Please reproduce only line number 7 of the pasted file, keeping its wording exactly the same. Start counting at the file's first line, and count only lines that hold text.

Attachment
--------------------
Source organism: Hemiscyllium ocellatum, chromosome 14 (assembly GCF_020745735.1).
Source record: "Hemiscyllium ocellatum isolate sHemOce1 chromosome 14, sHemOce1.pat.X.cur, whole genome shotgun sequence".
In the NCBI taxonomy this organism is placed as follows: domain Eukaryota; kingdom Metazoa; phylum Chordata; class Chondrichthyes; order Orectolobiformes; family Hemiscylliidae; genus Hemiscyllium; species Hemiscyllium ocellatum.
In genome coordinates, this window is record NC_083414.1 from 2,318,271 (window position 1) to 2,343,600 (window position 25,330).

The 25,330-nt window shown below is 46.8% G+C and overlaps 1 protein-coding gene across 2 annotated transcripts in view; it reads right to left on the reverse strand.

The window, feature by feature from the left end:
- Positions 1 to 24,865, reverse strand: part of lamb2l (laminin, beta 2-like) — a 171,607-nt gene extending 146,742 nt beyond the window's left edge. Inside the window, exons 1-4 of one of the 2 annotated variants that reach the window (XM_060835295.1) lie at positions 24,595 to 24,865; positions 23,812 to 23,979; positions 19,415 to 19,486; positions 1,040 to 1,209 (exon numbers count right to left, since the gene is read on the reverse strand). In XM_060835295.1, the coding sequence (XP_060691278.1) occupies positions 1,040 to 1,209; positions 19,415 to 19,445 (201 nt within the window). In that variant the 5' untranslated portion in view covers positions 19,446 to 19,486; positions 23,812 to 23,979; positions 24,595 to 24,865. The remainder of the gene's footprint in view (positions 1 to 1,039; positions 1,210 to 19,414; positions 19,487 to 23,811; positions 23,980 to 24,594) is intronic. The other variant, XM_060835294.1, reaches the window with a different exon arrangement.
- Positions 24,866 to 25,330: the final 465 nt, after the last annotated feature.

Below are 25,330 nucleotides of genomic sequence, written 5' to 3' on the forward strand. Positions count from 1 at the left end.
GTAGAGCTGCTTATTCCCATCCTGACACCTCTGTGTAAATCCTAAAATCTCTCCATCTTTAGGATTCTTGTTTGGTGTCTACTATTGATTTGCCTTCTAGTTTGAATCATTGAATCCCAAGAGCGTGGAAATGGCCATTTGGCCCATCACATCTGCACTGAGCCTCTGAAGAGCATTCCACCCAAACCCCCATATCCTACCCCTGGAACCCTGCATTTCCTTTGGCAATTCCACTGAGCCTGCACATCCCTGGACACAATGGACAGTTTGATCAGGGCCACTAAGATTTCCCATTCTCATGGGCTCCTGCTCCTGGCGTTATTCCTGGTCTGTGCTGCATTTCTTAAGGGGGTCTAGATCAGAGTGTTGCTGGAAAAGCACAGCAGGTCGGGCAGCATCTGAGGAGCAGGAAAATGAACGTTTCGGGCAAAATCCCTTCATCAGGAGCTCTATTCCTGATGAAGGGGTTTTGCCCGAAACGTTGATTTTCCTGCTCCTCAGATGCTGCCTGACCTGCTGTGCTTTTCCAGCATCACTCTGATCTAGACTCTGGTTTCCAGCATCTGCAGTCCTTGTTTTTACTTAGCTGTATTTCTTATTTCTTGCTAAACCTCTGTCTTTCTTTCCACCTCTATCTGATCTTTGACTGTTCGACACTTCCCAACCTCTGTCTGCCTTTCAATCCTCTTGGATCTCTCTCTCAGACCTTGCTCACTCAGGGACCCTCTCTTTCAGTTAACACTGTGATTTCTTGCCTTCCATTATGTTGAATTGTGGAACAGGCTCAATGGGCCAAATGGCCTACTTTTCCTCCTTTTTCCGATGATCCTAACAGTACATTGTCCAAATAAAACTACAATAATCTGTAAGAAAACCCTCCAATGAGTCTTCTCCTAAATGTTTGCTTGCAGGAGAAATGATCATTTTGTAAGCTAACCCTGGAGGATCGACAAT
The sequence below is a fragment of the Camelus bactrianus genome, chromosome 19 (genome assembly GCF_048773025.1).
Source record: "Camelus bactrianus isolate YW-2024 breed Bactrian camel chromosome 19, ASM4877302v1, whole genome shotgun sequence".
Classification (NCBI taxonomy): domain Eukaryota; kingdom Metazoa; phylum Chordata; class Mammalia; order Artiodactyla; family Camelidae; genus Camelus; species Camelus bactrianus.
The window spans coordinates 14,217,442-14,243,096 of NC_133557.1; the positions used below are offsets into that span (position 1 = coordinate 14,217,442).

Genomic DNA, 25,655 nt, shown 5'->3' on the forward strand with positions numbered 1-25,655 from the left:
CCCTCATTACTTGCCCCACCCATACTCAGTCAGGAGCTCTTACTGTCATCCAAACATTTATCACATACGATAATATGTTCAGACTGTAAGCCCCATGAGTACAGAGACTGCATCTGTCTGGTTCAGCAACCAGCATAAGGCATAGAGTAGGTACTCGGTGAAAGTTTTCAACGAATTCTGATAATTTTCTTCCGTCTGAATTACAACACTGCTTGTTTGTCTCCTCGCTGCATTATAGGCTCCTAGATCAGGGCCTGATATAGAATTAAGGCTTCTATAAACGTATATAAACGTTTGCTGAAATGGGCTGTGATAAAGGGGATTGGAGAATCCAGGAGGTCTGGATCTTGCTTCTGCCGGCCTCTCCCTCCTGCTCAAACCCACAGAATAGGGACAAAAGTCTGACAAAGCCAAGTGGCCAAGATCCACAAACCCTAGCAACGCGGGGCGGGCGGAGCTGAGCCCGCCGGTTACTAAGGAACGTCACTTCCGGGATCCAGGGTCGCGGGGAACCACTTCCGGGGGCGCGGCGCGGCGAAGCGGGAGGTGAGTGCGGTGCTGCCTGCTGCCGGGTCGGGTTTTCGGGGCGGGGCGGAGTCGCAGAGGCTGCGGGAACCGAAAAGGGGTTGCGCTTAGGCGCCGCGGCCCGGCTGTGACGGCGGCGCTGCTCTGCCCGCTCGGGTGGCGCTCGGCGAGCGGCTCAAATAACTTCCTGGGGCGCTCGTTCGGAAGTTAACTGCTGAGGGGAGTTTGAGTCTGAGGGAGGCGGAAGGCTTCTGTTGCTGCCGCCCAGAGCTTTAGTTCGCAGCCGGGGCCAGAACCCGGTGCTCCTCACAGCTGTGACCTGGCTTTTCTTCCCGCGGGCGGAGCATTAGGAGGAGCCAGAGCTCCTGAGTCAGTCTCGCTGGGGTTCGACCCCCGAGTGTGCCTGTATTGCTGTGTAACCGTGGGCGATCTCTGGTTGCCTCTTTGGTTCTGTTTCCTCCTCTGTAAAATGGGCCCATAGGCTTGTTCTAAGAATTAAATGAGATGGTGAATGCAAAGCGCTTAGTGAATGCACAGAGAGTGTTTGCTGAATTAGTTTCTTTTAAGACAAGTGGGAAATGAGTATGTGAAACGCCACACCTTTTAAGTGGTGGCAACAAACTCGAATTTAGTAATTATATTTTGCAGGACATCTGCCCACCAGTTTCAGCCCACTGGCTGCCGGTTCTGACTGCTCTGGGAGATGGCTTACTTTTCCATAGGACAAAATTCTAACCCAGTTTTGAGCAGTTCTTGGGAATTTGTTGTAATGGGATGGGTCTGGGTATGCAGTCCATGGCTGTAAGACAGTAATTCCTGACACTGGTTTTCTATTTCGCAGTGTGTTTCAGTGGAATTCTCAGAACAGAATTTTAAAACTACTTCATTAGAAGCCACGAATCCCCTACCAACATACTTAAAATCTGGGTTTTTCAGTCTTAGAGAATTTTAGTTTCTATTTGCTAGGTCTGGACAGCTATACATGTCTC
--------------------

- Positions 1 to 24,865, reverse strand: part of lamb2l (laminin, beta 2-like) — a 171,607-nt gene extending 146,742 nt beyond the window's left edge. Inside the window, exons 1-4 of one of the 2 annotated variants that reach the window (XM_060835295.1) lie at positions 24,595 to 24,865; positions 23,812 to 23,979; positions 19,415 to 19,486; positions 1,040 to 1,209 (exon numbers count right to left, since the gene is read on the reverse strand). In XM_060835295.1, the coding sequence (XP_060691278.1) occupies positions 1,040 to 1,209; positions 19,415 to 19,445 (201 nt within the window). In that variant the 5' untranslated portion in view covers positions 19,446 to 19,486; positions 23,812 to 23,979; positions 24,595 to 24,865. The remainder of the gene's footprint in view (positions 1 to 1,039; positions 1,210 to 19,414; positions 19,487 to 23,811; positions 23,980 to 24,594) is intronic. The other variant, XM_060835294.1, reaches the window with a different exon arrangement.